Great Divide, Jones Street Station

Great Divide

Jones Street Station

The Bones of J.R. Jones, Free Entry Before 7:00PM

Tuesday, August 23rd, 2011

Doors: 6:00 pm / Show: 8:00 pm

Tickets Available at the Door

This event is 21 and over

$10 at the door, cash only

Great Divide
Great Divide
What started out as friends jamming in an Ann Arbor basement has evolved into a cohesive band of tight knit musicians who each add their own unique musical experiences and influences to create their own brand of music.

When Great Divide takes the stage, the crowd is treated to music steeped in the traditional roots of blues, country, soul, funk, and good ol’ fashioned rock ‘n roll. They work to both honor and preserve the elements of rock’s rich history, while exposing a new generation to the experience of their brand of honest, down-home music.

In the winter of 2008, Great Divide retreated to Roshambo Records Studio in Hazel Park, MI along with the legendary White Room Studio in Detroit to record their first album, which was later titled, “Reservoir.” The self produced album is a collection of songs selected from their already existing repertoire which was crafted over the last few years of playing and writing together. The album touches on a variety of the influences that compose Great Divide’s infectious sound and reflects a band standing at the beginning of the road to a bright musical future.

Great Divide recently got packing and made the move to Chicago, where they will continue to spread their music on their exciting path to success.
Jones Street Station
Jones Street Station
**Video Release Party for Jones Street Station's "The Understanding" (Directed by Adam Reid & starring Danny Pudi from NBC's Community & Monica West)!**

"Of all the bands Brooklyn has produced in recent years, rarely has the borough birthed an Americana-rock love child like Jones Street Station. But this isn't just Appalachia-on-the-Hudson—the band is just as fond of rockstar timbres and synths as it is mandolin, banjo licks and harmonica. We're not the first to liken them to a little band called Wilco, and we'd humbly submit the folk/pop stylings of The Avett Brothers and the jamboree ethos of Akron/Family for comparison as well." -Paste Magazine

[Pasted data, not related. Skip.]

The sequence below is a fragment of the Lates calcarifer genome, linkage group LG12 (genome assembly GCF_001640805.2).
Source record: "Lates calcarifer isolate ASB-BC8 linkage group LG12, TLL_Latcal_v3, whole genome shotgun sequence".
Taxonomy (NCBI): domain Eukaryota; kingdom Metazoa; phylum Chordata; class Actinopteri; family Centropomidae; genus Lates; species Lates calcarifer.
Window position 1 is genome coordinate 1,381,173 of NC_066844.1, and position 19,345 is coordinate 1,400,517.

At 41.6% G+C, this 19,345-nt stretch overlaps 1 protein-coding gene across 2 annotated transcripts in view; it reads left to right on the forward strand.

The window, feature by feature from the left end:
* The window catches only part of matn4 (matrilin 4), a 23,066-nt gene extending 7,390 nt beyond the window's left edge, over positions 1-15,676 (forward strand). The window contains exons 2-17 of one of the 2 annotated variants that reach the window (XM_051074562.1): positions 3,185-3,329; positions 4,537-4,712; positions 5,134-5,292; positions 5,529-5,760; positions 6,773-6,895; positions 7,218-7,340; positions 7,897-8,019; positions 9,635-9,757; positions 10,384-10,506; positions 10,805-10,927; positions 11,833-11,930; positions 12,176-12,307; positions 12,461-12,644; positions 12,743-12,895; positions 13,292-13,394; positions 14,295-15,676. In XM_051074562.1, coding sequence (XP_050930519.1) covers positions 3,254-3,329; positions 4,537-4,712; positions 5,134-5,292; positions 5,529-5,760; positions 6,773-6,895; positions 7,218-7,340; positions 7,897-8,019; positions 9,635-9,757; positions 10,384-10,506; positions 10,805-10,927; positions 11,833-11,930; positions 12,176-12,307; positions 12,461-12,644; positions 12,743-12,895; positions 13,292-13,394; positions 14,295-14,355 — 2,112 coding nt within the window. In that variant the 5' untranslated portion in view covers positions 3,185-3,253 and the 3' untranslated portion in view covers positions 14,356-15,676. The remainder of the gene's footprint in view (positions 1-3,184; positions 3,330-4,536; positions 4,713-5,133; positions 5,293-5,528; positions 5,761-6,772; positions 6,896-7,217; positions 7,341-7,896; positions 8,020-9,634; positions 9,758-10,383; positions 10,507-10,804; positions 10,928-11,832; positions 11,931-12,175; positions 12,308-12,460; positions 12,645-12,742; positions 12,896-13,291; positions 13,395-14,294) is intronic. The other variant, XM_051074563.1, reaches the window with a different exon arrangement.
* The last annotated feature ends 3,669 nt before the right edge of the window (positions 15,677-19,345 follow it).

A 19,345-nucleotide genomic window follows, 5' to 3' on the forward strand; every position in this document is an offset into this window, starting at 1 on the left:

The Bones of J.R. Jones
The Bones of J.R. Jones
On a recent trip to Southern California, Jonathon Linaberry did the one thing he knows
best: he wrote music. That it happened to be during his honeymoon mattered little to the
New York-based musician. “I feel like I’m always writing,” the artist who performs as
The Bones of J.R. Jones says with a laugh. “I feel ever more confident in the sound I’m
trying to create.”

In many ways, Linaberry is a victim of his own creativity. Where some musicians lock
themselves away in a studio to create an album or a concrete collection of songs,
Linaberry can’t help but write whenever inspiration strikes. The blues singer and multi-instrumentalist, who incorporates elements of old-time folk into the all-encompassing
persona of The Bones of J.R. Jones, describes his songwriting as “a continuing evolution.” Nonetheless, he admits he often wishes his ever-wandering creative spirit would settle down. “I would jump at the chance to have the flexibility where I can have six months locked away in a room and focus on one solid cohesive theme for a record,” Linaberry says. “But unfortunately with my schedule I try to cram these songs into the spaces of my life where I can fit them.”